Creating genre-bending mash-ups is a tricky business. When Little King's Story (opens in new tab) debuted on the Wii in 2009, it was met with a healthy dose of critical acclaim, but it was ignored by many gamers. Now that the game has been re-imagined on the PlayStation Vita with an updated story and controls, another wave of platform owners will have the opportunity to experience its combination of real-time strategy, world planning, and relationship management. In many ways, the quirky Japanese mixture is adorable and addictive. Unfortunately, it doesn’t quite reach its full potential, failing to take advantage of all the opportunities afforded to it by the Vita platform.
As the story opens, your Little King has some big problems. His castle is under attack by mysterious enemies, and he has to quickly escape with a small number of his court to stay alive. They emerge far away and take up residence in a sparsely populated area, tasked with rebuilding the kingdom from scratch in order to reclaim what’s theirs. Over time, the King has to earn money to establish all the resources to create a kingdom, including guilds, schools, hospitals, and more; exploring the world to defeat enemies and capture treasure is the way to make that happen.
The Little King doesn’t do any of this on his own. In a manner reminiscent of Pikmin, he recruits local people to join him and assigns them jobs. Farmers dig holes to uncover treasure, carpenters build bridges, soldiers do battle, and so on. Taking the right mix of people with you on an excursion is crucial; without a carpenter, for example, you may not be able to reach your objective. It’s a blast to figure out the right combinations, so long as you don’t mind the occasional deaths of ill-prepared-for-combat citizens when attacks inevitably occur.
Those attacks come often, and much of what you wind up doing centers on combat. Whether it’s a random encounter with one of the wildly varying enemies--giant chickens, flying owls, and bizarre winged cows to name just a few--or the crucial monster fights that open up new territories to develop, the core of New Little King Story is perfecting the nuances of battle. The challenge of finding the right mix of ranged and close-attack fighters, learning the idiosyncrasies of formations and when to attack, pull back, or live to fight another day is intense. Ultimately, all that tinkering makes conquering your foes supremely satisfying.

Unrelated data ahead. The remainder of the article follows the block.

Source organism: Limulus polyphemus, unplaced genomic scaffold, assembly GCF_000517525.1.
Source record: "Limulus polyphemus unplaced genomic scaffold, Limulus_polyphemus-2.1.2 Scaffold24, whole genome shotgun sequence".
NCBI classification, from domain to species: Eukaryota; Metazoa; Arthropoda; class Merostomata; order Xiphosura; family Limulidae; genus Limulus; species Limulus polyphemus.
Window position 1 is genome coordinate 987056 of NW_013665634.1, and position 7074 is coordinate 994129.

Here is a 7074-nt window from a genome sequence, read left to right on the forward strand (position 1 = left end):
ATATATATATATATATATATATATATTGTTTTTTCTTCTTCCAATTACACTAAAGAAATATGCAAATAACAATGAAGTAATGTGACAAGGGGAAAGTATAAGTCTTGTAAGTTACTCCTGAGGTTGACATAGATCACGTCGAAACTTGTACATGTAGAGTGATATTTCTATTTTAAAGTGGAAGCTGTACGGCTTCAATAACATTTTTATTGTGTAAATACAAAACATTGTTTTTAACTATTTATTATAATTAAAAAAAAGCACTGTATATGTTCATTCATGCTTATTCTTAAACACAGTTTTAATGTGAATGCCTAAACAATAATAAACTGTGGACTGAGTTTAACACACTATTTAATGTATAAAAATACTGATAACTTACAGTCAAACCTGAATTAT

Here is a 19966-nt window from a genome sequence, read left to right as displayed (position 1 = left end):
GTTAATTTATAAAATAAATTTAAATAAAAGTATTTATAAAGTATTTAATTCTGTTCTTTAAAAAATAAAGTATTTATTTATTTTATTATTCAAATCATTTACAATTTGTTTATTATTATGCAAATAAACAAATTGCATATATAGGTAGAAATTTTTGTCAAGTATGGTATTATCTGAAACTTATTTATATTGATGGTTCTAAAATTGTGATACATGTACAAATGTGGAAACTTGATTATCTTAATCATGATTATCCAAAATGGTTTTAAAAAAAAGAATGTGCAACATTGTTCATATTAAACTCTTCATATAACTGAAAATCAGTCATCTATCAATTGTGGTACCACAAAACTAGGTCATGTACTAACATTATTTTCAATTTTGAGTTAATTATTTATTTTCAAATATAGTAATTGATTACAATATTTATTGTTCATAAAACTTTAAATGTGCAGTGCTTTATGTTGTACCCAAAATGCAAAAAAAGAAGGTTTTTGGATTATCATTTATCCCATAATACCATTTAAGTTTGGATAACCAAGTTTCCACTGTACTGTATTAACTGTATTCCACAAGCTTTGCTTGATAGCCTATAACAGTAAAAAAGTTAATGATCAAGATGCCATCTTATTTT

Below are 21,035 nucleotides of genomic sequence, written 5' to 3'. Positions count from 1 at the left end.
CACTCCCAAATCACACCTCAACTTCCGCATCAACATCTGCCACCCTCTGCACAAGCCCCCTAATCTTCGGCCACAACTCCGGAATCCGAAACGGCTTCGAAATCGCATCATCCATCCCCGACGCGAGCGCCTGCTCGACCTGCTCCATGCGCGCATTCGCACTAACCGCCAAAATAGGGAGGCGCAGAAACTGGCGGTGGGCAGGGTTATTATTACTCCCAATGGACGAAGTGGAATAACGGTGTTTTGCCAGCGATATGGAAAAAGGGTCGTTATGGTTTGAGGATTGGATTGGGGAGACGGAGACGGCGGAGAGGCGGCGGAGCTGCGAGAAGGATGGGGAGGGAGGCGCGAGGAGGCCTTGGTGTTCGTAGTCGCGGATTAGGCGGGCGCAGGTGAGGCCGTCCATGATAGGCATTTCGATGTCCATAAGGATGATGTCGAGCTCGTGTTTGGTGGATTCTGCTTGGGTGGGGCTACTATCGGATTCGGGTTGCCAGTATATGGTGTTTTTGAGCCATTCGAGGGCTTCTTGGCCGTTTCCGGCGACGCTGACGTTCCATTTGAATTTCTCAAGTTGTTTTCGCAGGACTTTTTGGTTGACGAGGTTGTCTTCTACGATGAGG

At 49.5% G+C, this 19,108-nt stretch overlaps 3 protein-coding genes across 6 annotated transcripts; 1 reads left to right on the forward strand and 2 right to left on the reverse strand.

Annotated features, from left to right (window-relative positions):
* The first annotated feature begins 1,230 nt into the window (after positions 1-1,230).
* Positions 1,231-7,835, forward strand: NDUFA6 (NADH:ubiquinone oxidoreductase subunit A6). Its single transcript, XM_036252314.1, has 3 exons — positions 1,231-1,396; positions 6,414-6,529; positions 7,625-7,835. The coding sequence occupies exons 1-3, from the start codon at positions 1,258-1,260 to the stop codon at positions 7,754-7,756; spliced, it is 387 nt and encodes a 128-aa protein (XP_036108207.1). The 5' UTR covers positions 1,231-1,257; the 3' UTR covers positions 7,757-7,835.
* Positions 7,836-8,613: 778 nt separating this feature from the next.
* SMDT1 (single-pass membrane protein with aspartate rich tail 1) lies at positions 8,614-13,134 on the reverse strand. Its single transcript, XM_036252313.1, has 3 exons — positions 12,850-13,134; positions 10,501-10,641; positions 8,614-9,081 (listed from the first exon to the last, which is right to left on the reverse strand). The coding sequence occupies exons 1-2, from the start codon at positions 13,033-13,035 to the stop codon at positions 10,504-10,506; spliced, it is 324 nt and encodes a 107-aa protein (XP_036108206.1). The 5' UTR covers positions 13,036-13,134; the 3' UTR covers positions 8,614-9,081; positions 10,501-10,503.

One thing that’s not satisfying is the controls. While it’s easy to line up various groups for battle using the face buttons, neither the touchpad nor right stick (both of which you can use) is precise enough to make them charge at the right targets on a regular basis. It’s merely an annoyance early on when battles are simple, but as the fights get bigger with lots of combatants on both sides, the lackadaisical controls are a big deal.
The opening two hours or so give you a false sense of security and ease; every step you take is explained in detail by the various members of your court. From assembling the early vestiges of your Royal Guard to building out parts of your town to accepting quests, you’re given information aplenty. Shortly afterwards, though, that all dries up and you’re on your own to figure things out. With no training on battle tactics, vague notions of which quests will help advance the story, and criminally poor explanations of using alchemy to craft items, frustration can ensue. Veterans of the 2009 version of the game on the Wii may scoff at this complaint, but considering that a healthy percentage of the Vita audience may be unfamiliar with the original, this oversight can’t be overlooked.
The camera can also be vexing. As you go around town giving your citizens jobs, the viewpoint makes it tough to see which buildings you should use--and to make matters worse, the extremely unhelpful map doesn’t highlight these locations either. Important areas are often obscured, which is acutely problematic during fights. While there is a modicum of camera control, you’ll wind up fighting it as often as you do enemies. Another recurring issue is slowdown, which happens when there’s a lot of action happening on screen and the number of combatants gets north of twenty.
While these issues detract from the overall experience, they don’t diminish the lovely spirit of the game. There are countless moments of beauty, both in-game and in your mind. Hearing the little soldiers scream “CHARGE!” as they defy death--simply because you told them to--listening to the whimsical orchestral soundtrack as you and your minions bound across the landscape, and watching your team start to chat with each other while others are busy performing tasks are all deftly subtle delights. The best moments are reserved for when you crack the code of a particularly difficult boss battle; the feeling of satisfaction is tough to beat.
New Little King Story is a nice companion for the Vita, offering a deep campaign and loads of action and strategy that can be played in portable-friendly chunks. While it doesn’t achieve universal greatness, its strengths outweigh its flaws and offers an original, addictive--if occasionally frustrating--experience.